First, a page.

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Indonesia’s Untold Methane Story in Coal Mining

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Indonesia’s coal mining sector faces challenges in accurately estimating and reporting methane emissions, which are significantly under-reported. The nation’s reliance on outdated methods and failure to account for underground coal mine methane (CMM) pollution poses a threat to its international climate commitments.

Current Reporting Discrepancies

Indonesia, the world’s third-largest coal miner, has been using outdated methods to estimate methane emissions, leading to discrepancies in official figures. The lack of reporting on CMM from underground mining activities results in pollution levels that are up to eight times higher than reported.

Impact on Climate Commitments

The discrepancies in Indonesia’s methane emissions reporting could jeopardize the nation’s efforts to reduce greenhouse gas releases and meet commitments under the Global Methane Pledge. With over 150 countries pledging to cut methane emissions by 30% by the end of the decade, Indonesia must address this issue urgently.

Environmental Impact of Methane

Methane, a potent greenhouse gas and the second-largest contributor to global warming after CO2, has significant implications for climate change. Indonesia’s failure to accurately report methane emissions from coal mining activities contributes to the environmental challenges posed by this harmful gas.

Recommendations for Improvement

To improve accuracy and transparency in methane emissions reporting, Indonesia should enhance its data collection methods and differentiate between emissions from underground and surface mines. Analyzing emissions from individual mines and adopting a more accurate reporting approach are essential steps in aligning with global efforts to combat climate change effectively.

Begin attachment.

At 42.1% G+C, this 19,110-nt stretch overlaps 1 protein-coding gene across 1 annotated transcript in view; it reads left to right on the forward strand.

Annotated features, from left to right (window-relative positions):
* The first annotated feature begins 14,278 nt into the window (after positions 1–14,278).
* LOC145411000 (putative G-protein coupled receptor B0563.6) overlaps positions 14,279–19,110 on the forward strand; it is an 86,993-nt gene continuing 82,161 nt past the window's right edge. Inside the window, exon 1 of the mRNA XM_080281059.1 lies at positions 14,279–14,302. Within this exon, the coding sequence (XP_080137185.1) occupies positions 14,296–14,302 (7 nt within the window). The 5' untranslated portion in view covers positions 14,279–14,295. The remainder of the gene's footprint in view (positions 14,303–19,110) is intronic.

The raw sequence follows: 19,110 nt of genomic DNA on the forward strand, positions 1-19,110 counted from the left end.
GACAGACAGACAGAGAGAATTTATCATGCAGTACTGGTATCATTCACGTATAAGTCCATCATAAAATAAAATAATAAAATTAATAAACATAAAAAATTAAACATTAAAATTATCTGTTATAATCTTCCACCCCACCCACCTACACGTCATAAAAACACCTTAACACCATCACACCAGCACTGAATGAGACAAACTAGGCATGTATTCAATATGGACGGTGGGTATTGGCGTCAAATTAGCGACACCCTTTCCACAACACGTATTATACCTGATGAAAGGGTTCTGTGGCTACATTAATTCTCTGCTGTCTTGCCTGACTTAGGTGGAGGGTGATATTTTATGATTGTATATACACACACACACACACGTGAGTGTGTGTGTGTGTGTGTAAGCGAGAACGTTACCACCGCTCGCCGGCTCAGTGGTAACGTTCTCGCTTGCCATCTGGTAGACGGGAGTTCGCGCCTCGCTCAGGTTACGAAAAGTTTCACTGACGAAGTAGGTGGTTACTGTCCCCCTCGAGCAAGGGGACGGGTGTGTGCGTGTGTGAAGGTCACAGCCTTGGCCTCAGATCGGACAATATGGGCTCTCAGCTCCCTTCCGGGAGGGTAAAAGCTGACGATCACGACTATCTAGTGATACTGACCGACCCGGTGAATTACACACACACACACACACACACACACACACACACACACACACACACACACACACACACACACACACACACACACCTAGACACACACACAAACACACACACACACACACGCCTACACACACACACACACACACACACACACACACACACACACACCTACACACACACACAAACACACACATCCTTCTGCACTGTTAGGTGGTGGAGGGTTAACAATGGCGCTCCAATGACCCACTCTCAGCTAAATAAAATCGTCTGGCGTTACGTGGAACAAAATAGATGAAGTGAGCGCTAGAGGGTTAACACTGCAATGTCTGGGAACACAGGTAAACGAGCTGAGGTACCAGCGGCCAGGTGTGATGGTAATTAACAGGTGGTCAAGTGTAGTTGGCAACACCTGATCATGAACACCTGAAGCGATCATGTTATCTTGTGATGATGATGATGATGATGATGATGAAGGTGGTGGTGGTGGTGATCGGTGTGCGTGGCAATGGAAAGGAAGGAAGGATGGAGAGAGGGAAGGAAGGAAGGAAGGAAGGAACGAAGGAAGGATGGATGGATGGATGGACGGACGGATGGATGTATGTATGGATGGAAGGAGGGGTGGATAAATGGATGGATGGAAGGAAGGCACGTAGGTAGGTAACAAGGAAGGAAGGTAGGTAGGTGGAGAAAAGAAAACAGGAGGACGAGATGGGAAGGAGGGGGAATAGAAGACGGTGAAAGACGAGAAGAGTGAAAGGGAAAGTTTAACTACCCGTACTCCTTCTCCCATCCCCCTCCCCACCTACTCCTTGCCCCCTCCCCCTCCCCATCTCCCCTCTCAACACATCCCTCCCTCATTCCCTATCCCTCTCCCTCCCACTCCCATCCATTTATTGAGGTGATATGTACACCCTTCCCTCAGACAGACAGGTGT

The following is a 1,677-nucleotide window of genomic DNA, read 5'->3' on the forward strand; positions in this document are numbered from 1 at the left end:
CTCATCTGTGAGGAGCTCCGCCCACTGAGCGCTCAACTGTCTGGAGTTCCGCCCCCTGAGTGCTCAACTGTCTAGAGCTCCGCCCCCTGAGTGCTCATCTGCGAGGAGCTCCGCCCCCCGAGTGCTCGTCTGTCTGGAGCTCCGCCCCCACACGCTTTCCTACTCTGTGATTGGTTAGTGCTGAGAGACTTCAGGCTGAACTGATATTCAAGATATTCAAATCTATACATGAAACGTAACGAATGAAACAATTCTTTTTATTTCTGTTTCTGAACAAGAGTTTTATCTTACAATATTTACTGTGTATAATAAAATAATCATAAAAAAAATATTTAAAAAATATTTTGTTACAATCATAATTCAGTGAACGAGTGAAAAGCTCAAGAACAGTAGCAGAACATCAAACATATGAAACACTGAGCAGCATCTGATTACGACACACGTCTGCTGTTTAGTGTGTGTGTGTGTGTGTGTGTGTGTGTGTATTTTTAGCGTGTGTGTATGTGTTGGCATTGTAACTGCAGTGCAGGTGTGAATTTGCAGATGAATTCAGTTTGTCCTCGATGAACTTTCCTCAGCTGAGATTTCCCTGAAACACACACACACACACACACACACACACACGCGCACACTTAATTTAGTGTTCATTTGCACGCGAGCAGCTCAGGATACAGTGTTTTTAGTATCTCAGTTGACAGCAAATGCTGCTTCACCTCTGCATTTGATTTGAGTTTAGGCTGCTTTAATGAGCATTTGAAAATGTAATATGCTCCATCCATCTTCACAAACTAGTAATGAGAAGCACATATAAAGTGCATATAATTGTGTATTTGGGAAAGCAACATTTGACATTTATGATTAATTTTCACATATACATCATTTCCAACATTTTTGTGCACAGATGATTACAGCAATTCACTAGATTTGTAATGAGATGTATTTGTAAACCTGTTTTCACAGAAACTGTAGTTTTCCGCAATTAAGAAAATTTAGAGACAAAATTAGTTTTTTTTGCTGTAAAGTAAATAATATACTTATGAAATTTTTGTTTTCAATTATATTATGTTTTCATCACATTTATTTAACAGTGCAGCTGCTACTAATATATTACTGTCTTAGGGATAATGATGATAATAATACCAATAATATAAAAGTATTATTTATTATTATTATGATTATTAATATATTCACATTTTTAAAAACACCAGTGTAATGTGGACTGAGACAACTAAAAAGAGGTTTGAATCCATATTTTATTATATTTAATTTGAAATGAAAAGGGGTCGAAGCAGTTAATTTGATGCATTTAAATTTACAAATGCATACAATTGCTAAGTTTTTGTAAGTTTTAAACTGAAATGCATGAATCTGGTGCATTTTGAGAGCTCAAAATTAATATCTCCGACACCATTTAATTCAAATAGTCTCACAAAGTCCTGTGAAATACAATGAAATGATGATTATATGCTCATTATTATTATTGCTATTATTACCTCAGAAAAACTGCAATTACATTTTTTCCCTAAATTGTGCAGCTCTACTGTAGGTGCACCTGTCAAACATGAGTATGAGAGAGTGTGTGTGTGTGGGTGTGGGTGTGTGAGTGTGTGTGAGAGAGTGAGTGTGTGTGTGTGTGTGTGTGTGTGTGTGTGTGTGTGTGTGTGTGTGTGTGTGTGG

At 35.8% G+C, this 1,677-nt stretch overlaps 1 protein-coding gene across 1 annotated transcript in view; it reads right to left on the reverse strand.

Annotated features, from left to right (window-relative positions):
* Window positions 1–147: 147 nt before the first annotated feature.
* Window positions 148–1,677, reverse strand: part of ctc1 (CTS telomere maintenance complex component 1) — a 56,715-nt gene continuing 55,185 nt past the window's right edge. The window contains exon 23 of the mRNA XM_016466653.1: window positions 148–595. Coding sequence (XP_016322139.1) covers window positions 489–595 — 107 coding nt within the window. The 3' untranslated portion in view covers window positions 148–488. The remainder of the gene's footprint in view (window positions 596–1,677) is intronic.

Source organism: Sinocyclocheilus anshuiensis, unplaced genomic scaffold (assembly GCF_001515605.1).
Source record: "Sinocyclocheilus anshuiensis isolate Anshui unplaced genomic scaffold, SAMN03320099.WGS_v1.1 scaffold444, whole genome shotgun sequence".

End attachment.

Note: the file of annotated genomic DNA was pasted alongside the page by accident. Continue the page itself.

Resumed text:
Call for Government Action

Stakeholders and activists are urging the Indonesian government to prioritize CMM management, identify regions with high CMM production, and address the under-reporting of methane pollution. Enhancing the accessibility of coal mining and methane data will be crucial in achieving the goals of the Global Methane Pledge and mitigating the harmful effects of methane emissions on the environment.

Need for Standardized Measurement Methods

The lack of standardized measurement methods, particularly for fugitive emissions, has contributed to the data gap in Indonesia’s methane emissions reporting. Establishing robust standards and monitoring practices will enhance transparency and accountability in reporting methane emissions from coal mining activities.

Conclusion

Indonesia must take proactive measures to address the hidden methane emissions from its coal mining sector. By enhancing monitoring, data collection, and reporting practices, Indonesia can play a crucial role in mitigating climate change and upholding its international commitments to reduce greenhouse gas emissions.

NEWS DESK
NEWS DESKhttp://thinktank.pk
News Desk, where most of the News Item edit for THE THINK TANK JOURNAL editor@thinktank.pk

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